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Actor/Director Clint Eastwood Served During Korean War

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Clint Eastwood is known to generations of Americans for the 1959  to 1966 TV series "Rawhide;" and for the so-called spaghetti western movies: "A Fistful of Dollars" (1964); "For a Few Dollars More" (1965); and, "The Good, the Bad and the Ugly" (1966).

An actor grins for a photo.
Clint Eastwood, in a 1961 publicity photo for the TV show, "Rawhide."
Photo By: Courtesy CBS Television
VIRIN: 611001-O-D0439-001

After his Western roles, he became famous for his role as a San Francisco Police Department inspector, "Dirty" Harry Callahan, in "Dirty Harry" (1971); "Magnum Force" (1973); "The Enforcer" (1976); "Sudden Impact" (1983); and, "The Dead Pool" (1988).

The acclaimed actor was also in the military.

In 1951 Eastwood was drafted into the Army during the Korean War. He was a swimming instructor at Fort Ord, California.

A soldier poses for a photo.
Soldier Clint
Clint Eastwood in his Army uniform during the Korean War.
Photo By: Army photo
VIRIN: 521001-O-D0439-001A

He was a passenger on a Navy AD-1Q torpedo bomber that developed engine problems and crashed off the California coast near Point Reyes, not far from San Francisco. He and the pilot swam to shore, two miles away, in the frigid water.

That real-life event foreshadowed his movie role as Frank Morris in the 1979 film "Escape from Alcatraz," in which he and two other men escape the penitentiary on Alcatraz Island, swimming away in the frigid water of San Francisco Bay.

Eastwood was honorably discharged from the Army in 1953.

Some Other Eastwood Films

After the spaghetti Westerns, other Western roles he starred in include: "Hang 'Em High" (1968); "Coogan's Bluff" (1968); "Paint Your Wagon" (1969); "Two Mules for Sister Sara" (1970); "Joe Kidd" (1972); "High Plains Drifter" (1973); "The Outlaw Josey Wales" (1976); "Bronco Billy" (1980); "Pale Rider" (1985); and, "Unforgiven" (1992).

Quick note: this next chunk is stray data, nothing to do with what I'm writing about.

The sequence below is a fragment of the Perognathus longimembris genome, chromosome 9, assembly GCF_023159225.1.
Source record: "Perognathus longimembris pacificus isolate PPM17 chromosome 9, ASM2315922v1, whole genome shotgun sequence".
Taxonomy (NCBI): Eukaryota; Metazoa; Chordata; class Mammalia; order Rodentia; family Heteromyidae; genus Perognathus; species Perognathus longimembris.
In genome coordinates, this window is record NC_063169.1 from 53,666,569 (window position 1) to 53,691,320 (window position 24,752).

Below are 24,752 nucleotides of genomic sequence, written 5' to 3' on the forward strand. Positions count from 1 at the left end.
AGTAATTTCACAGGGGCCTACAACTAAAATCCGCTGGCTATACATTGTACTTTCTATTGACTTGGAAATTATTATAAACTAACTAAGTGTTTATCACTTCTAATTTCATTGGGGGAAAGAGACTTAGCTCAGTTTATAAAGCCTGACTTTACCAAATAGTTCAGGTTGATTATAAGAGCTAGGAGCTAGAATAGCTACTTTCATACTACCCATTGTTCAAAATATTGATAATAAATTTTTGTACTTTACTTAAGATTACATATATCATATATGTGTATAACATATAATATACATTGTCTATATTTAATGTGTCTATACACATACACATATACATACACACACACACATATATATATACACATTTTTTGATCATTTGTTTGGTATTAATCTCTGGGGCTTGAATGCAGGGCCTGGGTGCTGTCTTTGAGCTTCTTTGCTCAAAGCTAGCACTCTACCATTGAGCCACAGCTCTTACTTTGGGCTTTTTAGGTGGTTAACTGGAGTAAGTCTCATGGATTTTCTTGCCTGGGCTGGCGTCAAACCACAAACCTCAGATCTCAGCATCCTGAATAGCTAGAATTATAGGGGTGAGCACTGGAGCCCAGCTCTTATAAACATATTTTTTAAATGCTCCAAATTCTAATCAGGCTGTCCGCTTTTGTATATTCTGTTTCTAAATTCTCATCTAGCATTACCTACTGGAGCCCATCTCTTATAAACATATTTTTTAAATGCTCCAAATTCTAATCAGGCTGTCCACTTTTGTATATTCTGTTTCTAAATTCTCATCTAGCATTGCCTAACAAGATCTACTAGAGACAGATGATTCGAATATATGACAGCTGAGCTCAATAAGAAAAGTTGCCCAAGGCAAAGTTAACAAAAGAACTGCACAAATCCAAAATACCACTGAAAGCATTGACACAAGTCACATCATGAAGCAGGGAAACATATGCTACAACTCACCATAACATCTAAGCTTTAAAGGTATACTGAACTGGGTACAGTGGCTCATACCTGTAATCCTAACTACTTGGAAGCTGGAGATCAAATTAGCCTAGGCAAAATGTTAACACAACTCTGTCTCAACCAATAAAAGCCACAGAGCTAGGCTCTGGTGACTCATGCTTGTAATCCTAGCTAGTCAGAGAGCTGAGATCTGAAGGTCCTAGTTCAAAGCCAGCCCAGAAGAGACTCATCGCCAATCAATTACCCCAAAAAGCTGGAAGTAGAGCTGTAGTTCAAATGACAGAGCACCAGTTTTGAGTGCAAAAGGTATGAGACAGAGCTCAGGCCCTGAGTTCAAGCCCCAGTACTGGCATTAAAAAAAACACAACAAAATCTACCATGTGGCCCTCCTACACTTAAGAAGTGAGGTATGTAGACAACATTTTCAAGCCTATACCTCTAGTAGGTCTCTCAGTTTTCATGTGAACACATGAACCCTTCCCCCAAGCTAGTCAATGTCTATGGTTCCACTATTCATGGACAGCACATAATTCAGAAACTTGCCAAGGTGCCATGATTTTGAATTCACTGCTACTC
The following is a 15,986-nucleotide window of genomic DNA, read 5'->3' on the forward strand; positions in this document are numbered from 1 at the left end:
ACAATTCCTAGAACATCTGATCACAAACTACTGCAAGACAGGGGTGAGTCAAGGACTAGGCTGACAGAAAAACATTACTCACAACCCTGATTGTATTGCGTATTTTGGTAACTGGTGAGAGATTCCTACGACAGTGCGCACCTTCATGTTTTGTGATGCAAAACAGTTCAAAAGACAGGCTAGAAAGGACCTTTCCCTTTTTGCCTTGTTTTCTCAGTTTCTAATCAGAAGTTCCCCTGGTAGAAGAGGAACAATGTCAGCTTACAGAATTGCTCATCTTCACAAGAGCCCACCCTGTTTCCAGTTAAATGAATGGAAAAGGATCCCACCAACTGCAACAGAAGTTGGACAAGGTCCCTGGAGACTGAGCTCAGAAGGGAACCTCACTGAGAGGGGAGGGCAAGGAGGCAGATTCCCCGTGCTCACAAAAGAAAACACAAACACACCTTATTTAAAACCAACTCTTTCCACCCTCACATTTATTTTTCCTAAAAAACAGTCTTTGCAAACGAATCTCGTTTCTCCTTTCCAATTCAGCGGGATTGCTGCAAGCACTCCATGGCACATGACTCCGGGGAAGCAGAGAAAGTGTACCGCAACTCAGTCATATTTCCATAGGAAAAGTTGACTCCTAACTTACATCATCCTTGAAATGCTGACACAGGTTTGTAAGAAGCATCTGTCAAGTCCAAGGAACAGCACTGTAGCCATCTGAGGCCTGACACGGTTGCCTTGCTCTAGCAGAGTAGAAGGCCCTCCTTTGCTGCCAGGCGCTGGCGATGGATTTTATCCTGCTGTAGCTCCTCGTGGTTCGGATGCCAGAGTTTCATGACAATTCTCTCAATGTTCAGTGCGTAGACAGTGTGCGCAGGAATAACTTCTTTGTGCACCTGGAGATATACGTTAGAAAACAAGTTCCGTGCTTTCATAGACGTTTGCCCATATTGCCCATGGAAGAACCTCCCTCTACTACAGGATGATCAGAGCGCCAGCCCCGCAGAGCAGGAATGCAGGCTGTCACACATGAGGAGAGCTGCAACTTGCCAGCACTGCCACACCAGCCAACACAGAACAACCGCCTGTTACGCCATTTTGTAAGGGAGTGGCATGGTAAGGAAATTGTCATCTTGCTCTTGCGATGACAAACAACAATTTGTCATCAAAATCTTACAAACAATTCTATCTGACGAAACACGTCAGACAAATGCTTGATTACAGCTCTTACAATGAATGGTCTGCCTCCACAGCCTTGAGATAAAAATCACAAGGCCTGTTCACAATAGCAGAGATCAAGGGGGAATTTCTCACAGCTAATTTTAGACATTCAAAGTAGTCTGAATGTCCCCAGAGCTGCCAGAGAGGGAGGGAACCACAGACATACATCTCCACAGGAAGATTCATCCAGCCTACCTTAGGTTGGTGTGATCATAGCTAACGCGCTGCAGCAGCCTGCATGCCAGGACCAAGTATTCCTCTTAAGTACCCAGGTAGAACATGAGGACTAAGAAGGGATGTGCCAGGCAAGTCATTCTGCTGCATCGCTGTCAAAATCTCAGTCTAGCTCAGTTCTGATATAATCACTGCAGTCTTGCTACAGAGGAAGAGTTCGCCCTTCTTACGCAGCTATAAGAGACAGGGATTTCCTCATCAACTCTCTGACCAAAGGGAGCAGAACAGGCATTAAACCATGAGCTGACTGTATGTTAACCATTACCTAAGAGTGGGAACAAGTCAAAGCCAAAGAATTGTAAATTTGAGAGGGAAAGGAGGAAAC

An actor plays a cowboy on a movie set
Cowboy Clint
Clint Eastwood, in the 1964 film, "A Fistful of Dollars."
Photo By: Courtesy Clint Eastwood
VIRIN: 641001-O-D0439-001A

He also appeared in war movies, including: "Where Eagles Dare" (1968); Kelly's Heroes" (1970); and, "Heartbreak Ridge" (1986). War movies he directed include: "Flags of Our Fathers" (2006); "Letters from Iwo Jima" (2006); and, "American Sniper" (2014).

Comedy movies he appeared in include: "Thunderbolt and Lightfoot" (1974); "Every Which Way But Loose" (1978); "Any Which Way You Can" (1980); "City Heat" (1984); and, "Pink Cadillac" (1989).

Three friends smile for the camera.
Friendly Trio
Clint Eastwood (right), with Chief Dan George and Sondra Locke in Santa Fe, N.M., in 1976, promoting their film "The Outlaw Josey Wales."
Photo By: Courtesy Clint Eastwood
VIRIN: 761001-O-D0439-001A

Eastwood's dramatic roles include: "The Gauntlet" (1977); "Firefox" (1982); "In the Line of Fire" (1993); "A Perfect World" (1993); and, "The Bridges of Madison County" (1995).

Musical Interests

Before his film career Eastwood was an aspiring musician, preferring it to acting. In 1959, he produced the album "Cowboy Favorites," which include some classics such as Bob Wills' "San Antonio Rose" and Cole Porter's "Don't Fence Me In."

Eastwood composed the film scores of "Mystic River," "Million Dollar Baby," "Flags of Our Fathers," "Grace Is Gone," "Changeling, Hereafter," "J. Edgar," and the original piano compositions for "In the Line of Fire." He wrote and performed the song heard over the credits of "Gran Torino" and also co-wrote "Why Should I Care" with Linda Thompson and Carole Bayer Sager, a song recorded in 1999 by Diana Krall.

Clint Eastwood meets two Marines.
Eastwood Greeting
Marine Corps Maj. Matthew Hilton, director of the Entertainment Media Liaison Office, Communication Directorate, and Marine Corps Master Sgt. Kristin Bagley, Communication Strategy and Operations chief for the Entertainment Media Liaison Office, Communication Directorate, meet and greet Clint Eastwood, following an advanced showing of his new movie at Marine Corps Air Station Camp Pendleton, Calif., Dec. 7, 2019.
Photo By: Marine Corps Lance Cpl. Melissa Ugalde
VIRIN: 191207-M-VR035-1267A

The music in "Grace Is Gone" received two Golden Globe nominations by the Hollywood Foreign Press Association for the 65th Golden Globe Awards. Eastwood was nominated for Best Original Score, while the song "Grace is Gone" with music by Eastwood and lyrics by Carole Bayer Sager was nominated for Best Original Song. It won the Satellite Award for Best Song at the 12th Satellite Awards. 

"Changeling" was nominated for Best Score at the 14th Critics' Choice Awards, Best Original Score at the 66th Golden Globe Awards, and Best Music at the 35th Saturn Awards.

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